Welcome to Ahuas and the Clinica Evangelica Morava! We are happy to have you here and truly hope your stay with us will be memorable, satisfying, and educational. To help you achieve this, we have put together a list of things that will be helpful for you to know before you arrive. If you are planning to come– please read through this “packet” carefully and let us know if you have any questions.

INMED Public Health intern out for home visits with Tomasa

INMED Public Health intern out for home visits with Tomasa

Bathrooms
Community Relations
Dress
Drinking Water
Electricity
Food
Guest Quarters
Insects, Malaria, and General Health
Internet
Language
Laundry
The Libraries
Money
Moral Living
Phone
Relationships with Long Term Staff
Schedule and Free Time
Travel and Transport

Grey water procedure (for dry season.)  Leave bowl in sink to collect water, and dump in bucket when close to full.  Use water in bucket to flush the toilet.

Grey water procedure (for dry season.) Leave bowl in sink to collect water, and dump in bucket when close to full. Use water in bucket to flush the toilet.

Bathroom

Please throw all toilet paper and feminine products into the wastebasket in the bathrooms. Plumbing is easily clogged. As of May 2013, many of our buildings do not yet enjoy running water the majority of the day, at least during dry season. For those buildings affected, we fill up large buckets while there is running water to use throughout the rest of the day. To conserve water, we typically only flush the toilet for solid waste. To flush a toilet with no running water, you simply pour water with the scooper from the large bucket. Please let someone know if cleaning service or maintenance is required.

Community Relations

We encourage you to take walks into nearby villages as possible. The friendly greeting “Naksa” (“hello”) is welcome at any hour. You may be asked by indivuals for help (food/ money/ clothes/ etc….). Please do not give out money, scholarships, or even clothing without asking Dr. Ovelio or Benno. Generous visitors can sometimes inadvertently cause problems for those who follow or those who work here full time.

Dress

Most of the hospital staff wear scrubs, which are very comfortable especially in the warm climate. You will find that while most women here wear skirts (at or below the knee), pants and capris are also appropriate. However, shorts for women (especially short shorts) are not. Dress is casual, modest, and neat.

Our solar panals

Our solar panals

Drinking water

As of May, 2013, we do not have potable water in the clinic. We hope this will be resolved in a few months. In the meantime, bring a water bottle, and fill it up either at Dr. Ovelio’s or Dr. Benno’s house.  Depending on the time of year, sometimes our water supply is also limited. Please try to be conservative with water use.

Electricity

The clinic is blessed to have power 24/7. The power is provided by solar panels and is limited, with backup by diesel generator. Please do not use electric appliances unnecessarily. When you are not using a light, please turn it off. This helps us keep our batteries charged. When the batteries are too low, the generator needs to be turned on and this is an extra expense for the clinic. Please be considerate of others’ needs. Outdoor lighting around the hospital compound is limited, and you will find it helpful to bring a flashlight and extra batteries to use at night. The outlets here are the same as the States, 120 volt a.c.– you will not need an adapter for your appliances.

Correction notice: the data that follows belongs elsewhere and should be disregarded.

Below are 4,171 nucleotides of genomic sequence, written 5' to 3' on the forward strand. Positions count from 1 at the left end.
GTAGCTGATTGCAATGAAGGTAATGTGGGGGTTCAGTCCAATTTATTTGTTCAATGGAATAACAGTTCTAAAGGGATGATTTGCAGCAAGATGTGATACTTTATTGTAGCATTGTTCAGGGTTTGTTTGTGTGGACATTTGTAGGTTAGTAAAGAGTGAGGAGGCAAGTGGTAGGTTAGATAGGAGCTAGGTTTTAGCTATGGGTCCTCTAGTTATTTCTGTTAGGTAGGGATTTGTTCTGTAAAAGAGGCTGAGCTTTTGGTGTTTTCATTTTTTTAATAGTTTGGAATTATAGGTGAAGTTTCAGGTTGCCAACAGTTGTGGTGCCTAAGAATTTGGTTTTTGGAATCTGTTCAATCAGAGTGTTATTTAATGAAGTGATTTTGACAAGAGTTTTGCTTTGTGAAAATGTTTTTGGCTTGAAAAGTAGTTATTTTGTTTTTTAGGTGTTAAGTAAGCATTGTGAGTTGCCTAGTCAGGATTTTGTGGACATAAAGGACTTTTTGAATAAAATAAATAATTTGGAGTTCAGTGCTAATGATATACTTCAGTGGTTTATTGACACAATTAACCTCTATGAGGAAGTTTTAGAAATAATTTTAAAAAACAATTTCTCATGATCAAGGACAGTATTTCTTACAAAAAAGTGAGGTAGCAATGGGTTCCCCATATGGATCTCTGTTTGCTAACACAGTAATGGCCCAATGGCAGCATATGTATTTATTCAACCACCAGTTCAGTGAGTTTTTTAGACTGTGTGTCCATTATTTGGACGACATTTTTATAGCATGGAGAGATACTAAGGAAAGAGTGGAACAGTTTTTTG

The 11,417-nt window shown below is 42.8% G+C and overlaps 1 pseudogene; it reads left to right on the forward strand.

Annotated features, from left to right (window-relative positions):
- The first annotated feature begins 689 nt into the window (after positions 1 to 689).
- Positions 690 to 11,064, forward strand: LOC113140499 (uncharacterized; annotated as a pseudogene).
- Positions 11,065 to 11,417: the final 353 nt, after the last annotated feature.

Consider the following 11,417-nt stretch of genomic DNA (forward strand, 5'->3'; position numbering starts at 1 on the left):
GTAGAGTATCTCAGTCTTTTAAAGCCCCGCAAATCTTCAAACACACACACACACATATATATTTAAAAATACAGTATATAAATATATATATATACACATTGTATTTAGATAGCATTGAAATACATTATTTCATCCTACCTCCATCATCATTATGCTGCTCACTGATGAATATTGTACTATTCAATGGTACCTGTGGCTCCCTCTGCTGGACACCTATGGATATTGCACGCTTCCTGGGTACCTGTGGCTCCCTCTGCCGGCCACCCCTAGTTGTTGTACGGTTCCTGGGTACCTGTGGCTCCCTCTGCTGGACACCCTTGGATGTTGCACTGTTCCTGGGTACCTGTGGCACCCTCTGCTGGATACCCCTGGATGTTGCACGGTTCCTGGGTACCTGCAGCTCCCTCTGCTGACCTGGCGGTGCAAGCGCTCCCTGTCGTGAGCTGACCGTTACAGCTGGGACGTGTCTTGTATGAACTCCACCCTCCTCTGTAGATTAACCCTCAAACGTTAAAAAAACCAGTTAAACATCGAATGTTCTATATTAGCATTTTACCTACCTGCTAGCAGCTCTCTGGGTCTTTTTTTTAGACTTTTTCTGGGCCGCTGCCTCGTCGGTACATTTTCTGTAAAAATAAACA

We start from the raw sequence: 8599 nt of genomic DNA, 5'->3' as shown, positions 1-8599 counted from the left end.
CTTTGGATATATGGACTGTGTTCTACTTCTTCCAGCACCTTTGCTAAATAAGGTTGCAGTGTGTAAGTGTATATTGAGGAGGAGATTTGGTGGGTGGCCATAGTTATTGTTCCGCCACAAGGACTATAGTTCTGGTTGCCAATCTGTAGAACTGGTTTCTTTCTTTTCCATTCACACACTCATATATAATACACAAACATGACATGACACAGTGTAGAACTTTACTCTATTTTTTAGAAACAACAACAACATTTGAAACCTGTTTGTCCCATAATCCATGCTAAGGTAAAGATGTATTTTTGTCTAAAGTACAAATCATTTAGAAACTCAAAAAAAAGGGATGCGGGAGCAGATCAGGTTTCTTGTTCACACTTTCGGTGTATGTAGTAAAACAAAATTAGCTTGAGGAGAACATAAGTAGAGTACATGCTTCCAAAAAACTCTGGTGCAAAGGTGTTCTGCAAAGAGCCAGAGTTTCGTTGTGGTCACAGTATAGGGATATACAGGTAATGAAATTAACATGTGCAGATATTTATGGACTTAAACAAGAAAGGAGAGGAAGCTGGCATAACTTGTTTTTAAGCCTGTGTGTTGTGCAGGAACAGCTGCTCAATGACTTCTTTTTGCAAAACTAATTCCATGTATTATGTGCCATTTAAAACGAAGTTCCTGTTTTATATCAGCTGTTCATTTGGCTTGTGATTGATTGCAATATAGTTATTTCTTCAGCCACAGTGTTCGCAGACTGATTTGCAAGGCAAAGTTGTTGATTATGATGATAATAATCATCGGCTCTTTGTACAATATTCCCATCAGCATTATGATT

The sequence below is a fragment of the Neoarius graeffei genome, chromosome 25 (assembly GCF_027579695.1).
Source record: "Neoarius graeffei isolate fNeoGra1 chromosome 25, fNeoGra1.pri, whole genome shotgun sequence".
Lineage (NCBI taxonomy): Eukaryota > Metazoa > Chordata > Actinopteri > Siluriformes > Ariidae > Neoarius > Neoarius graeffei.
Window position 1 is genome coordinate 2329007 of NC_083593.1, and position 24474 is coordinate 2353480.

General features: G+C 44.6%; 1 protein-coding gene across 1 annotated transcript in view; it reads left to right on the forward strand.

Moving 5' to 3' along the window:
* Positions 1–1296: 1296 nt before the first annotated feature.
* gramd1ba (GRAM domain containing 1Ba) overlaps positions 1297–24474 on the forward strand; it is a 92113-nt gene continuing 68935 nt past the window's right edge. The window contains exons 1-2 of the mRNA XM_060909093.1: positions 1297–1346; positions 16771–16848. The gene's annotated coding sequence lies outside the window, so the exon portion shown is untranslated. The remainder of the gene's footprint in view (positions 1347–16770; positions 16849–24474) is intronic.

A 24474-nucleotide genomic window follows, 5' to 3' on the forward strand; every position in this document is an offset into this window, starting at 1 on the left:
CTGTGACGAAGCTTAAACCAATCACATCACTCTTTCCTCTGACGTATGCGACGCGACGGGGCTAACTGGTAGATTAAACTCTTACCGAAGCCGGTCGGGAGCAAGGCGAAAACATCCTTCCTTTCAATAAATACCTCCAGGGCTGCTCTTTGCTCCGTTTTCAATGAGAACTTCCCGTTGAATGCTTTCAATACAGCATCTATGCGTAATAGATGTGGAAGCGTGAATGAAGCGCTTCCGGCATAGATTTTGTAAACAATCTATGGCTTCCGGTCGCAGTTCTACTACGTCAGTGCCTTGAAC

Typical meal

Typical meal

Food

Meals are typically eaten family style around the dinner table in the Marx’s or Dr. Ovelio’s home. We will try to provide healthy and ample meals. Although as a rule we cannot cater to individual tastes, we will try to be sensitive to your needs. If you require special foods, please bring them along. If you have dietary needs (diabetes, etc.), please let us know as we want to help you stay healthy. Meals are based on foods available to us here in Honduras, but some extras (like maple syrup, crystal lite, peanut butter, chocolate chips) are more available in the States and are always a treat. We ask all visitors to contribute $12/person/day to offset the cost of guest quarter lodging with laundry, and meals.

Guest room above the OR

Guest room above the OR

Guest quarters

Living arrangements depend on how many other guests we have during the time of your stay, and/or the size of your team. Most of the time however, you will have your own room either in one of the doctor’s houses or above the OR. Mosquito nets, linens, a towel, and a pillow are provided. You will be given a key for your room. Please be aware that the bathroom and central living area are not secure and you are cautioned to keep your valuables locked up. Please ask Dr. Benno for the use of a more secure “safe” for any larger sums of money and passports. Be aware of your belongings and try not to be too conspicuous. Please keep your living quarters tidy. If food is left out, ants or roaches will find it. We ask all visitors to contribute $12/person/night to offset the cost of lodging and meals.